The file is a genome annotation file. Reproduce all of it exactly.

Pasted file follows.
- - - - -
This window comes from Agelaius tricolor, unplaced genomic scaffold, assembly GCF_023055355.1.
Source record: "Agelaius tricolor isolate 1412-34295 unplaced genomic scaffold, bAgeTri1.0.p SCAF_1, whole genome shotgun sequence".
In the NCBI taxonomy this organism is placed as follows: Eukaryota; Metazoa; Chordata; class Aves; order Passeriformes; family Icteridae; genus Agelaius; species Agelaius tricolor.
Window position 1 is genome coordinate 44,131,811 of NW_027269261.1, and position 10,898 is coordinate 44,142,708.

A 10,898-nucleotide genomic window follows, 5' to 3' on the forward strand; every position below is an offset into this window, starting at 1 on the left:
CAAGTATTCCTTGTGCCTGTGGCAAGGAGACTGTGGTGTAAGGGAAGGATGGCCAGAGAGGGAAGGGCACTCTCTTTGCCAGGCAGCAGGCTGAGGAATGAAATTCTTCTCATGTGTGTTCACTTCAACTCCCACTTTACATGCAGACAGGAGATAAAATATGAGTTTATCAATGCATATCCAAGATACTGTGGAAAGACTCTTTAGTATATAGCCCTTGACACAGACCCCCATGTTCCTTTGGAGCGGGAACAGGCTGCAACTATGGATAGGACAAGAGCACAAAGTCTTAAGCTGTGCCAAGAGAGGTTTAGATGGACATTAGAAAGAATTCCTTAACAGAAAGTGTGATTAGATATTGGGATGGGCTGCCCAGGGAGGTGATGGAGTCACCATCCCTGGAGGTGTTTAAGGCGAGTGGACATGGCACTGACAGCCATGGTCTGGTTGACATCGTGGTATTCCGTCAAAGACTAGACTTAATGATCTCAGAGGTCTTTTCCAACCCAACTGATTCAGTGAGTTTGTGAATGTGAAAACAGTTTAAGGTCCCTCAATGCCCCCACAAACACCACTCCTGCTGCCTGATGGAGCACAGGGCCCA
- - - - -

This window comes from Agelaius tricolor, unplaced genomic scaffold, assembly GCF_023055355.1.
Source record: "Agelaius tricolor isolate 1412-34295 unplaced genomic scaffold, bAgeTri1.0.p SCAF_1, whole genome shotgun sequence".
In the NCBI taxonomy this organism is placed as follows: Eukaryota; Metazoa; Chordata; class Aves; order Passeriformes; family Icteridae; genus Agelaius; species Agelaius tricolor.
Window position 1 is genome coordinate 44,131,811 of NW_027269261.1, and position 10,898 is coordinate 44,142,708.

A 10,898-nucleotide genomic window follows, 5' to 3' on the forward strand; every position below is an offset into this window, starting at 1 on the left:
CAAGTATTCCTTGTGCCTGTGGCAAGGAGACTGTGGTGTAAGGGAAGGATGGCCAGAGAGGGAAGGGCACTCTCTTTGCCAGGCAGCAGGCTGAGGAATGAAATTCTTCTCATGTGTGTTCACTTCAACTCCCACTTTACATGCAGACAGGAGATAAAATATGAGTTTATCAATGCATATCCAAGATACTGTGGAAAGACTCTTTAGTATATAGCCCTTGACACAGACCCCCATGTTCCTTTGGAGCGGGAACAGGCTGCAACTATGGATAGGACAAGAGCACAAAGTCTTAAGCTGTGCCAAGAGAGGTTTAGATGGACATTAGAAAGAATTCCTTAACAGAAAGTGTGATTAGATATTGGGATGGGCTGCCCAGGGAGGTGATGGAGTCACCATCCCTGGAGGTGTTTAAGGCGAGTGGACATGGCACTGACAGCCATGGTCTGGTTGACATCGTGGTATTCCGTCAAAGACTAGACTTAATGATCTCAGAGGTCTTTTCCAACCCAACTGATTCAGTGAGTTTGTGAATGTGAAAACAGTTTAAGGTCCCTCAATGCCCCCACAAACACCACTCCTGCTGCCTGATGGAGCACAGGGCCCA